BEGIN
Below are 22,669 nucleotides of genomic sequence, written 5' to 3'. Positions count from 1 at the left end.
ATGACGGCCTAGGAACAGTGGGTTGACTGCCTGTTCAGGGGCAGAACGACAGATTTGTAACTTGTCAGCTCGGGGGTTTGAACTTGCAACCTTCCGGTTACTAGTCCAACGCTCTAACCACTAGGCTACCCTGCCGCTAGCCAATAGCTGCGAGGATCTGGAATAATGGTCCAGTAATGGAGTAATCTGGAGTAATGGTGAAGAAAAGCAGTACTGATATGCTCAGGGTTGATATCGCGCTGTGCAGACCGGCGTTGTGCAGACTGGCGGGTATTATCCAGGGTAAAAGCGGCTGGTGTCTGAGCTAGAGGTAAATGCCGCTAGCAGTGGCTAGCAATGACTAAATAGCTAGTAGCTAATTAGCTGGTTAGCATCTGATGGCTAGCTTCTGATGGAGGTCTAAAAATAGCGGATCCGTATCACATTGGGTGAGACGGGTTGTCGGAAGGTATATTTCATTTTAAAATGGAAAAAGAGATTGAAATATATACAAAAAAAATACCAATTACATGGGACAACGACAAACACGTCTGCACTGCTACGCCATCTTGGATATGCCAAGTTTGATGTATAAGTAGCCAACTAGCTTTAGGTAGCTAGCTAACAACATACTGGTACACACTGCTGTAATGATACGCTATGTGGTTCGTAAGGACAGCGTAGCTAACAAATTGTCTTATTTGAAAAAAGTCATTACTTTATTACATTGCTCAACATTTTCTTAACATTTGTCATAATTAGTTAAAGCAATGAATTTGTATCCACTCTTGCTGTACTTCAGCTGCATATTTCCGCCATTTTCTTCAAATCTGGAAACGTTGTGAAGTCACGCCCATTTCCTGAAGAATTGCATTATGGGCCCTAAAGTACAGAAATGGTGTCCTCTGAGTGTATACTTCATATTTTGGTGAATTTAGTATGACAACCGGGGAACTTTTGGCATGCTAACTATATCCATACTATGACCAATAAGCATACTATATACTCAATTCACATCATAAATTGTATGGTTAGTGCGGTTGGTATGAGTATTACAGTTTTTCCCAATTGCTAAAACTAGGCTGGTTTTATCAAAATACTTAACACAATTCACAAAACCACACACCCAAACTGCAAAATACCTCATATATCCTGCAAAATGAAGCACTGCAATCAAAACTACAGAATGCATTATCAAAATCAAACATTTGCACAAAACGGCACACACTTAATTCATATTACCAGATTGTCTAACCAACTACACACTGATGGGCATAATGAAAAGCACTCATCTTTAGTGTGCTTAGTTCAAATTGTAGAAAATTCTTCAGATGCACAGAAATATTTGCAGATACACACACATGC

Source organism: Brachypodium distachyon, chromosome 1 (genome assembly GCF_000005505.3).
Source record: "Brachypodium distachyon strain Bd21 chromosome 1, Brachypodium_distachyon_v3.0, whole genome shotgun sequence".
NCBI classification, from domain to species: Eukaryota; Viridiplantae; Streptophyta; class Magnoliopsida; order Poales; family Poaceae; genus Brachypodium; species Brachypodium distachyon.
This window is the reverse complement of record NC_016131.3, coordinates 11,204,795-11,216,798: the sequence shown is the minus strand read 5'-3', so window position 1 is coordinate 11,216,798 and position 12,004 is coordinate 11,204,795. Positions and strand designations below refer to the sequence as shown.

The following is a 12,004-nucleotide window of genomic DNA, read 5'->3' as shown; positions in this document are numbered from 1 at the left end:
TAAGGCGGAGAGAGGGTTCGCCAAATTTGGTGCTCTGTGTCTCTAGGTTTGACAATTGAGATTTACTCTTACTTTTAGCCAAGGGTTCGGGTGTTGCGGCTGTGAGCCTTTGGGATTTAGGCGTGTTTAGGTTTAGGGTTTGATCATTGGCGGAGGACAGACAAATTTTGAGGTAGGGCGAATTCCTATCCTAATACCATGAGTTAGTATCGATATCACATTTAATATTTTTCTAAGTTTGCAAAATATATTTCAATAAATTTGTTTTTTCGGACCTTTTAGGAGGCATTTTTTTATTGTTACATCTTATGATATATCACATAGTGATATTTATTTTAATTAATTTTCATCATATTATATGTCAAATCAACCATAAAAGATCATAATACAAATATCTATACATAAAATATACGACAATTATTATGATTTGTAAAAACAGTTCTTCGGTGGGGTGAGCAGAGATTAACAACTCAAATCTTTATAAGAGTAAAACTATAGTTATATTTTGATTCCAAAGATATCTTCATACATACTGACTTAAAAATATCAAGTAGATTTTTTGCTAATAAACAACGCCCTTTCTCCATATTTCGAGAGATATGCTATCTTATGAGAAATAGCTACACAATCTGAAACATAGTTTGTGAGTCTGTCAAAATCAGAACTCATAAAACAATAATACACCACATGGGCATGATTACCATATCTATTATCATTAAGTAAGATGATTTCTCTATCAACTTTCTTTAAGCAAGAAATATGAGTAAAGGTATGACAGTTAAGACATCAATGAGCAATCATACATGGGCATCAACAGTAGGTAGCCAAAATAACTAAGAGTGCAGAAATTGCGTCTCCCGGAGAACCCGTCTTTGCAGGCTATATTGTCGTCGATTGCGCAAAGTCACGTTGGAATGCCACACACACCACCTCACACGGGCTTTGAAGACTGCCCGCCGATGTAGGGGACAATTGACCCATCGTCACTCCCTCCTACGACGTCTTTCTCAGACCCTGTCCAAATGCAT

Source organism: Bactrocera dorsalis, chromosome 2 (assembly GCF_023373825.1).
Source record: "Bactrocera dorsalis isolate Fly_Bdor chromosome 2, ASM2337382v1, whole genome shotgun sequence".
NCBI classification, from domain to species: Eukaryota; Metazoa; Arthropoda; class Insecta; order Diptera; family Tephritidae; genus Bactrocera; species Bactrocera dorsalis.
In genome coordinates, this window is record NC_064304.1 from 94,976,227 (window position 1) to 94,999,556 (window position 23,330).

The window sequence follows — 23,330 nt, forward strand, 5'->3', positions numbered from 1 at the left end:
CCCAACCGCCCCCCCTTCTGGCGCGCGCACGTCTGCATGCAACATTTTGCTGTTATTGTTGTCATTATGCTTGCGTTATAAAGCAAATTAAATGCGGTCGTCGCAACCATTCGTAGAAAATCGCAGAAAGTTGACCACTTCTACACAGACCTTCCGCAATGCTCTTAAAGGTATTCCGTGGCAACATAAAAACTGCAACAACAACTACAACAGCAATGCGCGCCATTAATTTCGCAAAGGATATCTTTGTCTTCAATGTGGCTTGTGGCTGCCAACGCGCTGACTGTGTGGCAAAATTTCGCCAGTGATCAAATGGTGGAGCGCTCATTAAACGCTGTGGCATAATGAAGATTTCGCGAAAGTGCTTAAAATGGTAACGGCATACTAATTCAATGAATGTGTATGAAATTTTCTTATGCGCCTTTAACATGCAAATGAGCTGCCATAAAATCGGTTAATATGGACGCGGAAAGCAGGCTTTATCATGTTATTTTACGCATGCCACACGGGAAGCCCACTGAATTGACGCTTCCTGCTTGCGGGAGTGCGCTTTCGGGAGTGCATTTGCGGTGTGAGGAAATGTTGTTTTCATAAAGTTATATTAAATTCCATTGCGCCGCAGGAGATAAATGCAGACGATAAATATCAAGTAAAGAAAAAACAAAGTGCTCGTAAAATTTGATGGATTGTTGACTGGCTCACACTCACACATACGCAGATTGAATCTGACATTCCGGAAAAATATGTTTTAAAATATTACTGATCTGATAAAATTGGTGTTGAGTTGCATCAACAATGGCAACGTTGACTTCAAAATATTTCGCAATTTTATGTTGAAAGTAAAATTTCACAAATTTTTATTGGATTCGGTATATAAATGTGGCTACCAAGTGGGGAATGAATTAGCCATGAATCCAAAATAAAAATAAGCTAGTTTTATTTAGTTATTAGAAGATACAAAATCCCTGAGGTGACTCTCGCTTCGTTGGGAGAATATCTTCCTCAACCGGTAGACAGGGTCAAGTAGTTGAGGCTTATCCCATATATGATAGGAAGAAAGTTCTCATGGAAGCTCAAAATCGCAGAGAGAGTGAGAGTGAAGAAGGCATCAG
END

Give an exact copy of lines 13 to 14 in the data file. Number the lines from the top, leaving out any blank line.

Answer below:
The window sequence follows — 23,330 nt, forward strand, 5'->3', positions numbered from 1 at the left end:
CCCAACCGCCCCCCCTTCTGGCGCGCGCACGTCTGCATGCAACATTTTGCTGTTATTGTTGTCATTATGCTTGCGTTATAAAGCAAATTAAATGCGGTCGTCGCAACCATTCGTAGAAAATCGCAGAAAGTTGACCACTTCTACACAGACCTTCCGCAATGCTCTTAAAGGTATTCCGTGGCAACATAAAAACTGCAACAACAACTACAACAGCAATGCGCGCCATTAATTTCGCAAAGGATATCTTTGTCTTCAATGTGGCTTGTGGCTGCCAACGCGCTGACTGTGTGGCAAAATTTCGCCAGTGATCAAATGGTGGAGCGCTCATTAAACGCTGTGGCATAATGAAGATTTCGCGAAAGTGCTTAAAATGGTAACGGCATACTAATTCAATGAATGTGTATGAAATTTTCTTATGCGCCTTTAACATGCAAATGAGCTGCCATAAAATCGGTTAATATGGACGCGGAAAGCAGGCTTTATCATGTTATTTTACGCATGCCACACGGGAAGCCCACTGAATTGACGCTTCCTGCTTGCGGGAGTGCGCTTTCGGGAGTGCATTTGCGGTGTGAGGAAATGTTGTTTTCATAAAGTTATATTAAATTCCATTGCGCCGCAGGAGATAAATGCAGACGATAAATATCAAGTAAAGAAAAAACAAAGTGCTCGTAAAATTTGATGGATTGTTGACTGGCTCACACTCACACATACGCAGATTGAATCTGACATTCCGGAAAAATATGTTTTAAAATATTACTGATCTGATAAAATTGGTGTTGAGTTGCATCAACAATGGCAACGTTGACTTCAAAATATTTCGCAATTTTATGTTGAAAGTAAAATTTCACAAATTTTTATTGGATTCGGTATATAAATGTGGCTACCAAGTGGGGAATGAATTAGCCATGAATCCAAAATAAAAATAAGCTAGTTTTATTTAGTTATTAGAAGATACAAAATCCCTGAGGTGACTCTCGCTTCGTTGGGAGAATATCTTCCTCAACCGGTAGACAGGGTCAAGTAGTTGAGGCTTATCCCATATATGATAGGAAGAAAGTTCTCATGGAAGCTCAAAATCGCAGAGAGAGTGAGAGTGAAGAAGGCATCAG